(NewsNation) — In a highly political world, the divide is deepening from Washington to Wall Street. Corporations have found themselves becoming more vocal about their views on political and social issues.
There’s Nike, which has featured Colin Kaepernick, who faced backlash for kneeling during the national anthem to protest social injustice and police brutality, in ads. Ben and Jerry’s has shown support for the Defund the Police movement, which calls for divesting from policing and investing in programs for affordable housing, job training, counseling, education and more, per its website.
The ice cream company has also been outspoken on its views on global issues. Ben and Jerry’s stopped selling ice cream in Israeli settlements last year, saying sales in “Occupied Palestinian Territory” were “inconsistent with our values,” according to the BBC.
Patagonia, an outdoor clothing company, states its views right on its product: it has “Vote the A–holes out” written on its tags.
“The pros of doing this is so that the brands can resonate more with some of their target audiences,” Brand strategist Anthony Miyazaki said on NewsNation’s “Morning in America.” “We tend to like people who think like us, and that positive ethic transfers to brands as well.”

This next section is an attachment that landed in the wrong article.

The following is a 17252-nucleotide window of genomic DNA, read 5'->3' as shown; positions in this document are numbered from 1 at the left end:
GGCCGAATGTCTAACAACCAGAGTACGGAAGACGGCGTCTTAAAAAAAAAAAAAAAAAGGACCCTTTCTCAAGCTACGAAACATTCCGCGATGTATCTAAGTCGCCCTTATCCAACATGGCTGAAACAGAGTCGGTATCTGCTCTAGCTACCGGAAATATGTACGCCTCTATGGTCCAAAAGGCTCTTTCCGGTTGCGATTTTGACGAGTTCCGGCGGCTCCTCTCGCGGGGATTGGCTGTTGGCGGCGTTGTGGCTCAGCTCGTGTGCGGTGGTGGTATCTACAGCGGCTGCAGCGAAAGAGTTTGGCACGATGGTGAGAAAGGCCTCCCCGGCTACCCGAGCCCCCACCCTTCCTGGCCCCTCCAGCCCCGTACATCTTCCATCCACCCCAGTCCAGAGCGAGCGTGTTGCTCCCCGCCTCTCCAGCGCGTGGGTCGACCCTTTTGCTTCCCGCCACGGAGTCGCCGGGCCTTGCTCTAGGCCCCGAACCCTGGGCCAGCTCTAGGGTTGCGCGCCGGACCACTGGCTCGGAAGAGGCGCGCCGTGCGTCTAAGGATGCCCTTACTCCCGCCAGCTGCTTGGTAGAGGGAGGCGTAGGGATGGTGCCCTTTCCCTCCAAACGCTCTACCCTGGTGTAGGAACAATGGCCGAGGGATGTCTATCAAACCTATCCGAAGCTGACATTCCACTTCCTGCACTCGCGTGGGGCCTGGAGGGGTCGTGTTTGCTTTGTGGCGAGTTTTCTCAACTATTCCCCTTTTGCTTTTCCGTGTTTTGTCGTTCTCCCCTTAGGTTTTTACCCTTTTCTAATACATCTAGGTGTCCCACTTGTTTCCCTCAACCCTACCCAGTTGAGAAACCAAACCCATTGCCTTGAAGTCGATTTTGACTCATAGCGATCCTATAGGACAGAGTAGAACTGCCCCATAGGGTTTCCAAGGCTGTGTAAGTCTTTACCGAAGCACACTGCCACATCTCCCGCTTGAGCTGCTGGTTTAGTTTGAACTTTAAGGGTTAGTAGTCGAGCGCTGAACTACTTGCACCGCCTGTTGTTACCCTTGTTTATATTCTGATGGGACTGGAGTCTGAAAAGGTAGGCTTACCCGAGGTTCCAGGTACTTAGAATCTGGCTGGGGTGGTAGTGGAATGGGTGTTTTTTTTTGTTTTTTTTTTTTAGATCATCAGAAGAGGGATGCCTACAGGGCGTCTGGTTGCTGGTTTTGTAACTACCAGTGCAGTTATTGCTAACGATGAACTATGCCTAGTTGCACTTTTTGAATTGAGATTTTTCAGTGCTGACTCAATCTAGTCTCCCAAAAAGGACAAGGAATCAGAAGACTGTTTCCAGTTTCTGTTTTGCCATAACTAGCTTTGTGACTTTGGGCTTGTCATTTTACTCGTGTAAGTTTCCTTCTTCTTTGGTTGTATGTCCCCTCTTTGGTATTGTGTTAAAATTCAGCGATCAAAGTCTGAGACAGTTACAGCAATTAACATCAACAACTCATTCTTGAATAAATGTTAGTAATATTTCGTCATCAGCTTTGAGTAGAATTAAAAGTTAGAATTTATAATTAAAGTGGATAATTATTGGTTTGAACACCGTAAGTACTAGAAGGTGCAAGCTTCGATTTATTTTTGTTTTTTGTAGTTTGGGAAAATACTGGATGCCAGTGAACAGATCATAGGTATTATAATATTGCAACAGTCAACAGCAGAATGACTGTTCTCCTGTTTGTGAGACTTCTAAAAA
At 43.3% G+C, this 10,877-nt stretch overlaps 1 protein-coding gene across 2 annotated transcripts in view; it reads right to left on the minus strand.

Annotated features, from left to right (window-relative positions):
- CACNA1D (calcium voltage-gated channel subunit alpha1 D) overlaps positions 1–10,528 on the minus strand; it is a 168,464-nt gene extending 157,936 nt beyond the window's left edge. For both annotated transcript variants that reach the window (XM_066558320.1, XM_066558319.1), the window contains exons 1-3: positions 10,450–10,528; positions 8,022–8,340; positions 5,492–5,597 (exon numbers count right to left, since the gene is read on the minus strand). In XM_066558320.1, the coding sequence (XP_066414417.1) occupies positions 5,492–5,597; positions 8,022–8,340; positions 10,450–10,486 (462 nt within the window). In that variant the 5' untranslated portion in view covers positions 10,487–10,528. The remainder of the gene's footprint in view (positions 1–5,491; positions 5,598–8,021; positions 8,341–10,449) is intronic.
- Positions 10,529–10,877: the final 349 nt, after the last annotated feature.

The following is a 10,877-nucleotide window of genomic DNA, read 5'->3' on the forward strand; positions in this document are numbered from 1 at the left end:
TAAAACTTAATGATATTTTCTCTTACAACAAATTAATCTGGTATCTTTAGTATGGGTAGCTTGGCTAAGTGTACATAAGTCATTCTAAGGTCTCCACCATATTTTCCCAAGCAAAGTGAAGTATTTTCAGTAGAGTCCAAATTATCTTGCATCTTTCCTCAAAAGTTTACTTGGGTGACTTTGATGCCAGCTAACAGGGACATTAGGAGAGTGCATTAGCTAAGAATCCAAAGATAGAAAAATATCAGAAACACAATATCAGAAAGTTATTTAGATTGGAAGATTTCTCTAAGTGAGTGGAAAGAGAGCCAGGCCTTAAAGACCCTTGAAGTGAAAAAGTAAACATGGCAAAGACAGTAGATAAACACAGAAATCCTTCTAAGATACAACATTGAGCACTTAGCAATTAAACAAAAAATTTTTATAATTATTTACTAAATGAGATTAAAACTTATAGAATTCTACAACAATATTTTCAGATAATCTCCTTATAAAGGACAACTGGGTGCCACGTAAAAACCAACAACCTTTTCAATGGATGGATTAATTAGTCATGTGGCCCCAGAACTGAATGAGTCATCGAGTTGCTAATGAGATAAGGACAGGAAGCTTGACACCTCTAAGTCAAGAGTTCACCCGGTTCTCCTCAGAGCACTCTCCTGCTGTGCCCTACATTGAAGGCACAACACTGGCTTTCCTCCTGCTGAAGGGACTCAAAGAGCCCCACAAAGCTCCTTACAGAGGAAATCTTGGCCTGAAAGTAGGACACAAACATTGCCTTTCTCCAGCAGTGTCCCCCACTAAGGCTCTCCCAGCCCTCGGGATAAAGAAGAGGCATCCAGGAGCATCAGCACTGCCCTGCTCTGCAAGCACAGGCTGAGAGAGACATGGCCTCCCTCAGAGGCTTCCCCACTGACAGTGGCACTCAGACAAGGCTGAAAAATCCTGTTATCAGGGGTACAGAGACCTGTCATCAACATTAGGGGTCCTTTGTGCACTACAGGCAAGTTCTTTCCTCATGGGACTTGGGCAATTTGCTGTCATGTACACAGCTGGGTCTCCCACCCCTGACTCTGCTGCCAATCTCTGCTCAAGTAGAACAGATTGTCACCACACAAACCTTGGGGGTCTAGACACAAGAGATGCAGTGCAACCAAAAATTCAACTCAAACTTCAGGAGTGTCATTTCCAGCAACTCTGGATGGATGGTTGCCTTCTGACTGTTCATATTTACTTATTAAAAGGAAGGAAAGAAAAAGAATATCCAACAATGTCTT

At the same time, those same brands run the risk of alienating members of their target audiences who disagree with their stance.
“It’s kind of a toss-up depending on the company,” Miyazaki said.
This kind of toss-up was seen earlier this year at the Walt Disney Company. At first, its CEO Bob Chapek was criticized heavily by employees for not speaking out fast enough against Florida’s Parental Rights in Education bill. Also known as the “Don’t Say Gay Bill,” the legislation banned instruction on sexual orientation or gender identity in kindergarten through third grade. Later, when Chapek did express Disney’s “disappointment and concern” over the bill, it led to Florida Gov. Ron DeSantis, a Republican, signing a law to dissolve Disney’s private government in the state.
“20, 30,40 years ago, we didn’t even know who the CEO was,” Miyazaki said. “But now people know because of social media. It’s out there, people see it, it’s the news. And I think once you’re in a high-level position in a company, then it’s almost like you have to either be political, or you have to purposely be apolitical.”
A CNBC survey found that more than half of workers, or 56%, approve of business leaders speaking out about social and political issues. Far fewer people surveyed (32%) said they would back their own company’s leadership, regardless of what they were advocating, however.
Data from the survey showed that women, younger workers and Blacks, Asians and Hispanics are more likely than whites to approve of business leaders who voice their opinions. Above all, though, CNBC noted,the partisan differences were most striking. About 71% of Democrats said they would approve of business leaders talking politics. Just 45% of Republicans felt the same.